Let me start by saying that I am in the telecommunications business. I have been for well over 30 years if I count the US Army. Currently, I provision and install routers in customer locations, among other tasks. Each and every router I install gets its own UPS, unless the customer has the entire room, or the rack protected. Let me also say I have had quite a few electronics classes. And even taught some. That didn't stop me from doing something stupid.
We install 550A APC brand UPS at work. At Costco, I get 500A for the house. I have quite a few. I have been doing that for years. I used to live in Texas and Florida. Both have terrible lightening and quite often have brown outs and power outages. So a UPS saves me from various problems.
So, now I am going to tell an embarrassing story on myself, on the off chance that it keeps someone else from suffering.
On Saturday I was using Premiere Pro to export a 30 minute video using a Vimeo 1080P preset. I heard the case fan kick in and I opened the Resource Monitor. Wow! So cool! All 12 CPU graphs showed 100% of capacity. Premiere Pro was using over 21G of RAM. I have never had more than 4G before. So cool! I was delighted. Everything was just screaming along. The only hard drive working hard was where the media is stored, but it is a RAID0 so it is reasonably quick - only hit max now and then.
My wife came in and asked a question. I thought, "What the heck? What could it hurt? I would steal a few CPU cycles and open a browser for a moment, get her answer and be the good husband."
I opened Chrome, started to type my question and "POOF!". No power. Black screen. No fan noise. No Power light on the brand new PC!!! Nothing. OH! MY! GOD!!
What to do? I tried turning it back on. Nope. Waited a couple of minutes. It turned on then it died in a second. OK, I figured it was overheated. Or the power supply was faulty. In any case, something was terribly wrong. I waited two hours, turned it on, and continued using the PC - but I didn't try that particular export again.
I drafted an e-mail for Eric at ADK asking for assistance. I proceeded to use the PC all weekend, even exported a short video, but nothing that would run flat out for more than a minute or two. Not the 90 minutes I need to export that particular video again.
So, Eric gets in to work and gets around to my e-mail reasonably quick. He gives me a call as requested. I relate the story even though he read the e-mail, hoping I could provide more information.
Eric proceeds to calmly ask what I have the PC plugged into. I proudly say a UPS of course. He asks what brand and model. OK, I'll bite. I crawl under the desk and tell him it is a 550A APC. I turn it over and read the label. It is 550A and 330 Watts. Wait a minute! 330 Watts? Eric installed an 850 Watt Power Supply in my new PC. Holy Moley!
Eric was quite polite. He refrained from laughing at me. Nice guy. Probably because I was beating myself up pretty good as it was. He didn't need to. In fact, I have been beating myself up about it all day. He did remind me that they tested my PC at 100% of capacity when they built it and that heat should not be a problem even at full capacity with the cooling system they installed.
A little research indicates that some 1500A UPS can handle 900 Watts at 120 Volts, while some can handle 1000 Watts. These things are expensive, by the way! I figure that ordering a 1500A UPS from Costco might be the way to go. But I will check all of the stores around here first. I would like to avoid plugging the PC directly into the wall. That of course, would solve the immediate problem, but I can't bring myself to do it.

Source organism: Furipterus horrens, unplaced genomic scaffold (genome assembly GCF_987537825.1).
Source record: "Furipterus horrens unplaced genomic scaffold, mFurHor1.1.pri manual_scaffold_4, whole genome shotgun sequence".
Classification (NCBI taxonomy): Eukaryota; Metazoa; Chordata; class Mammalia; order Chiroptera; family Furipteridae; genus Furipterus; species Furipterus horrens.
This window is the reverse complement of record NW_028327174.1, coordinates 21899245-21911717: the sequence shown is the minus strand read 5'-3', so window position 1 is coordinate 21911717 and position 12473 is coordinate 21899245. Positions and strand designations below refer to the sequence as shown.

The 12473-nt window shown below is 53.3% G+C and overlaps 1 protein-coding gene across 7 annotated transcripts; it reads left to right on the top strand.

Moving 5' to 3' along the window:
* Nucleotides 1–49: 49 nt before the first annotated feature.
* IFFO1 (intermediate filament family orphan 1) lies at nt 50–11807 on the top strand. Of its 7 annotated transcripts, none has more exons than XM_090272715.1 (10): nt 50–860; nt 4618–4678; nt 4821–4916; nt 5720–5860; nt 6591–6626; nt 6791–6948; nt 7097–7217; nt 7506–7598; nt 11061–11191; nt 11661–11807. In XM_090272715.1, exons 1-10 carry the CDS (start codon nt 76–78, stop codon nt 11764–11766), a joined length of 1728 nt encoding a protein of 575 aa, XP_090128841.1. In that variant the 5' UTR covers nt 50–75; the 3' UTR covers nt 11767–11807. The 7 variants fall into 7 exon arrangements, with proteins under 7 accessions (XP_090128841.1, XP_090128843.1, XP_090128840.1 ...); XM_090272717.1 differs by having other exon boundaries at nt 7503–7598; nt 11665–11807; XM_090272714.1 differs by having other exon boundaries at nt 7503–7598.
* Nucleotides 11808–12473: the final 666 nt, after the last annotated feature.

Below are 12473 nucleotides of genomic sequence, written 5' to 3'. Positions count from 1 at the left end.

So, if you find yourself upgrading, don't forget to check your UPS. In the meantime, I am so grateful that it wasn't my new PC. Just a problem between the keyboard and the chair.
Thanks for sharing your experiences. I think it will help many people from falling into the same trap.
I often advise people to have a look at eXtreme Power Supply Calculator Pro v2.5 when they want to know what kind of PSU they will probably need, but the great thing about this calculator is that it also gives you the suggested UPS rating. In my case it suggests 2200 VA. You can find the screenshot for my system here Planning & Building a NLE System under the tab 'Disks, PSU' in the first topic.
Luckily the electricity net here is quite reliable. My own UPS for the server, also an APC, has the battery replaced as often as brown outs. Once in about 5 years, so I think the cost of an UPS for my workstation, that is expensive enough for my taste, is more a luxury question than pure necessity. But the US with all their wooden poles and above ground electricity cables and sometimes extreme weather is much more susceptible to power outages than here, so your advise and story is very worthwhile.
PS. Depending on the reliability of the electricity net and the availability of a backup generator, you may also want to look at additional batteries in the UPS to extend the run time.
Notice the difference between lines A and B in run time by a simple addition of an extra battery. Admitted, it is a logarithmic scale, but still.
I am not as worried about runtime as I am about spikes. I would feel foolish if my brand new PC took a spike that burned out all of that fancy new electronics. Since I am living in an apartment at the moment, I don't have the capability of putting the entire house under spike protection like I did when I lived in Florida.
While most of the UPS available online are pretty expensive, Costco - a membership club - has a 1500A for under USD $170 - including shipping.
That will cover my 850W PSU. I will keep my monitors and routers, etc, on the 550A they are currently plugged into.
The system you are building (have built?) is truly a monster. Did you recently marry off a daughter into the Royal Family of the Netherlands?